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do to you ;” and, upon the whole, considered merely as a scheme of rules, is excellent. But this code is little known, and feebly inculcated, either by the instructions or the lives of the Bramins. And, since it is believed that not man but God sins when the former does evil ;—that the waters of the Ganges can purify the soul ;—that it is meritorious to expose aged parents and friends, or even to accelerate their death, by choking them with the mud of the sacred river ;and that prostitution may, in certain cases, be an acceptable homage to Divinity, it is easy to perceive how far this system, in its principles and rites, tends to undermine the interests, and to efface the impressions of humanity and morality.
One peculiarity in the religion of the Hindoos deserves, Unsocial spion this subject, to be particularly noticed. More exclusive than any other system of superstition, it admits of no accessions. Even the economy of the Jews, although committed to one people, and limited in its solemnities of worship to one spot, was open to the reception of proselytes from the Gentiles, and cherished an ardent zeal for the illumination and conversion of all other nations. But the religion of Hindostan, claiming an high antiquity and a divine origin, is altogether unsocial. Partaking of the
gloomy spirit of the cast, according with the illiberal genius of the whole Hindoo polity, but repugnant to the feelings of true benevolence, the system of Brama sternly interdicts all religious intercourse with the rest of mankind, and indignantly repulses their approaches to association.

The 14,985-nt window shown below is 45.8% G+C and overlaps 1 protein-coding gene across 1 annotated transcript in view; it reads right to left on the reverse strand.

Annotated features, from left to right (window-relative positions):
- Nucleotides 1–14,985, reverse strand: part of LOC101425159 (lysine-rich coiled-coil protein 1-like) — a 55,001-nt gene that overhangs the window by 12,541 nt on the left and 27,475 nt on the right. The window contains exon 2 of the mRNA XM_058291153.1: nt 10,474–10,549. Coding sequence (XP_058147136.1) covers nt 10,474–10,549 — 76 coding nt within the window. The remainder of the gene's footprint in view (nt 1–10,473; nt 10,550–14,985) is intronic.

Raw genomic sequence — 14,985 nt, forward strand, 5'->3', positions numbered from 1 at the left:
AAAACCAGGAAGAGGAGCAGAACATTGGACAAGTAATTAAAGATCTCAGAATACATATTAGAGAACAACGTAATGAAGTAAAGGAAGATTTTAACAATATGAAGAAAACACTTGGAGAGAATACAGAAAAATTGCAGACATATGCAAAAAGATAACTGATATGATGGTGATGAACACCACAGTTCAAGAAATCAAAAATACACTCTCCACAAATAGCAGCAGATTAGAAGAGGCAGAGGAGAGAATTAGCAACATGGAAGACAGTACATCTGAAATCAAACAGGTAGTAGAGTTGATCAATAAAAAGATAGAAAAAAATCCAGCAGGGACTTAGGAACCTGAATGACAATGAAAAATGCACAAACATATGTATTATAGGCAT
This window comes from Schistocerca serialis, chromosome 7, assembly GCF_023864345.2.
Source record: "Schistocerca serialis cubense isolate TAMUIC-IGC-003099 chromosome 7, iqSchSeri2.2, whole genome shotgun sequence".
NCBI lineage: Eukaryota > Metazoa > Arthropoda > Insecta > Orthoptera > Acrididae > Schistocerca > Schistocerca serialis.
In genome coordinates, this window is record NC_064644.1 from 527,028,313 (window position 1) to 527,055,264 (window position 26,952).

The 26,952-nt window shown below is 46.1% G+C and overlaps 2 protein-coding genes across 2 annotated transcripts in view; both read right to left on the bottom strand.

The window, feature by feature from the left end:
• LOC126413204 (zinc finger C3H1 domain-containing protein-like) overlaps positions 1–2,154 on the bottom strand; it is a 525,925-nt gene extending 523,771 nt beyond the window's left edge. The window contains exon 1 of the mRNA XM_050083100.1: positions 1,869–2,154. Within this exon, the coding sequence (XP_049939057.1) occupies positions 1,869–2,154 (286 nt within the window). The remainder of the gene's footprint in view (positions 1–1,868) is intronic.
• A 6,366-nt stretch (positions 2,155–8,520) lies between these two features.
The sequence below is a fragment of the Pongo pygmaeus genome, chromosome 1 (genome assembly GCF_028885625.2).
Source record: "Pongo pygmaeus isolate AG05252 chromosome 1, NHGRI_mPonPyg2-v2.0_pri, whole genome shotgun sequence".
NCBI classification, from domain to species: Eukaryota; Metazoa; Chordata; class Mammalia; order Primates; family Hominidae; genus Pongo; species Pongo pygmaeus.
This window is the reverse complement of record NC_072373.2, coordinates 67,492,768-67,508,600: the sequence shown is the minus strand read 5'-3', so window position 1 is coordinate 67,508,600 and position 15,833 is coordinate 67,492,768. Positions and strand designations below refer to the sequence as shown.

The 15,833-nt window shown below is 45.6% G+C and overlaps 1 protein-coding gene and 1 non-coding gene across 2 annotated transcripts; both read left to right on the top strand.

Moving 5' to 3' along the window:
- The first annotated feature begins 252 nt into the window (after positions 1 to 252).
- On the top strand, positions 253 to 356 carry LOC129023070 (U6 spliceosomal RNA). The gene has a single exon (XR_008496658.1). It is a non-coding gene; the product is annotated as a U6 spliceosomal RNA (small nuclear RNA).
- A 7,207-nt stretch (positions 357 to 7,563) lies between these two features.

With pleasure we turn from this absurd and selfish superstition to the contemplation of our hoLY RELIGION, which is a ministration of the most exalted truth, and, as celebrated in the song of angels, breathes “ good-will to men.” And with no vain triumph, we may proceed to contrast the scheme of Christianity with this splendid and imposing, but unsocial and immoral institute of Paganism.
By the former we understand revealed religion, especially as it refers to that method of salvation through Jesus Christ, which constitutes the gospel of the grace of God, and is most clearly propounded in the New Testament.
Assuming the information of natural religion, the suggestions of common sense and common feeling concerning the existence and attributes of Divinity, besides correcting, confirming, and enlarging those intuitive or acquired notices of heavenly things, which constitute what has been called natural religion, she adds to them her own supernatural and singular but not incongruous, discoveries. In common with the religion of Brahma, Christianity holds the unity of the Godhead; but she connects with this the mysterious yet animating doctrine of Trinity, which, pervading the whole system, gives life and interest to every part. The character in which she represents the only object of worship, is at once most sublime and condescending, most venerable and alluring, most glorious and generous, altogether immaculate, yet most propitious to sinful man. Let us hear her delineations. “He sitteth upon the circle of the earth, and the inhabitants thereof are as grashoppers before him: he stretcheth out the heavens as a curtain, and spreadeth them out as a tent to dwell in. He hath measured the waters in the hollow of his hand, and meted out the heaven with his span, and comprehended the dust of the earth in a measure, and weighed the mountains in scales, and the hills in a balance. Behold the nations are as a drop of a bucket, and counted as the small dust of the balance; behold he taketh up the isles as a very little thing. And Lebanon is not sufficient to burn, nor the beasts thereof sufficient for a burnt-offering. Yet, thus saith the High and Lofty One that inhabiteth eternity, whose name is Holy, I dwell in the high and holy place, with him also that is of a humble and contrite spirit,